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How 'Contagion' Became Contagious

Do ideas and emotions really spread like a virus?
(Photo: Marijus Auruskevicius/Shutterstock)

(Photo: Marijus Auruskevicius/Shutterstock)

Facebook wound up in hot water last month after revealing it had drawn on its own users as unwitting test subjects in an experiment on “emotional contagion.” Legal and ethical hand-wringing ensued, but it seems to have blown over as quickly as it blew up. Apart from a rare “expression of concern” from Proceedings of the National Academy of Science, the journal that published the research, it was just another day at the office for those who work at the intersection of science, technology, and the Internet.

Still, that word, ”contagion.” Reporters and researchers alike seem to have caught the contagion bug of late—whether it’s emotions, obesity, viral videos, or viral marketing, the epidemiological metaphors are rife. So where did that idea come from? Is contagion even the right metaphor—do emotions really spread like viruses? And why are we so keen on viruses, anyway?

WHILE THE PHRASE "EMOTIONAL contagion” originated in late 19th century, the idea dates back at least to the publication of Goethe's The Sorrows of Young Werther, which may or may not have set off a wave of suicides in 18th-century Europe. The concern surrounding the book reflected a contemporary fascination with germs and disease, and by the 1890s German philosopher Max Scheler had coined the term we still use today.

Social scientists didn’t pick up the idea until the 1950s, but it wasn’t long before they found evidence of contagion in everything from emotions to political preferences, effects that researchers often attribute to our unconscious tendency to imitate each other. But how far could imitation—or whatever it is that’s behind social and emotional contagion—really go?

In developing his ideas, Scheler was trying to capture a particular kind of emotional transfer. Imagine walking into a bar where everyone’s happily sipping martinis. The mood is contagious—it’ll put a smile on your face, even if you don’t know anyone there. What’s more, it’ll probably put a martini in your hand, an effect that Scheler’s French contemporary Gustave Le Bon and others called “social contagion.” Just like emotions, these philosophers argued, social and cultural traits could spread upon contact—no empathy or sympathy needed.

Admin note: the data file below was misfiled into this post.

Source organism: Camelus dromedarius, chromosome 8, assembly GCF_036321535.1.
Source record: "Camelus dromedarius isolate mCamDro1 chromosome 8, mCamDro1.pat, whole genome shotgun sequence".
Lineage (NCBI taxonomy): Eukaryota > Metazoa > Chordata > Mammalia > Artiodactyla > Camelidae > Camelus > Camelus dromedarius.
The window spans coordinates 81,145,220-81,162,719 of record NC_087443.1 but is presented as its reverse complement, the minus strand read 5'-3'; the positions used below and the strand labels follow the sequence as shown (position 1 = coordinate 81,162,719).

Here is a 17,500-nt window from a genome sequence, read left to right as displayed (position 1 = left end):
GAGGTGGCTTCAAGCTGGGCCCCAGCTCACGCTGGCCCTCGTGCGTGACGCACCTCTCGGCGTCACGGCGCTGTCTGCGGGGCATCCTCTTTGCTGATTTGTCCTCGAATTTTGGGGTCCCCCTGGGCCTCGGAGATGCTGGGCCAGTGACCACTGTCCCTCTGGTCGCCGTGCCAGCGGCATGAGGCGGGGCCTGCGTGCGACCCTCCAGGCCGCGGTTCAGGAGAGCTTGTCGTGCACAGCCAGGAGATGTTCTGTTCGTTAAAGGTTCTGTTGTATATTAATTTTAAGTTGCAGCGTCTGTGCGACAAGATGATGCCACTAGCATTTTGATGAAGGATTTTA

Social scientists didn’t pick up the idea until the 1950s, but it wasn’t long before they found evidence of contagion in everything from emotions to political preferences, effects that researchers often attribute to our unconscious tendency to imitate each other. But how far could imitation—or whatever it is that’s behind social and emotional contagion—really go?

SOCIAL AND EMOTIONAL CONTAGION remained largely academic subjects until the late 1990s, when email and the Internet made it possible to talk to a billion or so people at once. The New York Times first mentioned “viral marketing” in a 1998 story on Sony’s PlayStation, and the first viral videos—remember “Lazy Sunday” and the “numa numa” guy?—followed not long after.

But it may have been an offbeat 2007 study by physician-sociologist Nicholas Christakis and political scientist James Fowler in the New England Journal of Medicine that cemented contagion in the popular imagination—and at the same time launched a backlash among academics who wondered whether some were taking the virus metaphor too far.

According to that paper and many that followed, everything from obesity to sexual orientation could spread from person to person in much the same way as a virus. Not only that, but one person's influence typically extended out three degrees. In all manner of ways, Christakis and Fowler argued, you feel the effects of your friends' friends' friends.

The claims were immediately controversial. Quite a few viewed the idea as completely absurd, and perhaps it was: according to one purposely daft analysis, you could “catch” your height from friends and colleagues. And beyond reductio ad absurdum lay more serious challenges—and an unexpected way forward: quantum physics.